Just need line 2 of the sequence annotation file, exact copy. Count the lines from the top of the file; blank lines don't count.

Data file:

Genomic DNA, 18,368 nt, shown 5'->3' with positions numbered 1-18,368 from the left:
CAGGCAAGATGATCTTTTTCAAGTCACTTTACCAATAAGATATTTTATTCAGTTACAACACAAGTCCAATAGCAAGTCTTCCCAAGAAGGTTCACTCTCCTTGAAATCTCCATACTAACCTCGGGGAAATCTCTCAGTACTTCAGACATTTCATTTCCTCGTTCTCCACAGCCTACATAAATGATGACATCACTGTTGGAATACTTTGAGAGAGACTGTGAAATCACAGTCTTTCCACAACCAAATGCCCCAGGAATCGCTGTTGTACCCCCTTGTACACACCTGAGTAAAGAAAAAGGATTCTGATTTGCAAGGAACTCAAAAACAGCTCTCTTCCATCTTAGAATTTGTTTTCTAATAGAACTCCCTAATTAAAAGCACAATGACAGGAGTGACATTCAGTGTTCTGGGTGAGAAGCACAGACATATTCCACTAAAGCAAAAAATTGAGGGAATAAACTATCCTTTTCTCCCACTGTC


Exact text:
CAGGCAAGATGATCTTTTTCAAGTCACTTTACCAATAAGATATTTTATTCAGTTACAACACAAGTCCAATAGCAAGTCTTCCCAAGAAGGTTCACTCTCCTTGAAATCTCCATACTAACCTCGGGGAAATCTCTCAGTACTTCAGACATTTCATTTCCTCGTTCTCCACAGCCTACATAAATGATGACATCACTGTTGGAATACTTTGAGAGAGACTGTGAAATCACAGTCTTTCCACAACCAAATGCCCCAGGAATCGCTGTTGTACCCCCTTGTACACACCTGAGTAAAGAAAAAGGATTCTGATTTGCAAGGAACTCAAAAACAGCTCTCTTCCATCTTAGAATTTGTTTTCTAATAGAACTCCCTAATTAAAAGCACAATGACAGGAGTGACATTCAGTGTTCTGGGTGAGAAGCACAGACATATTCCACTAAAGCAAAAAATTGAGGGAATAAACTATCCTTTTCTCCCACTGTC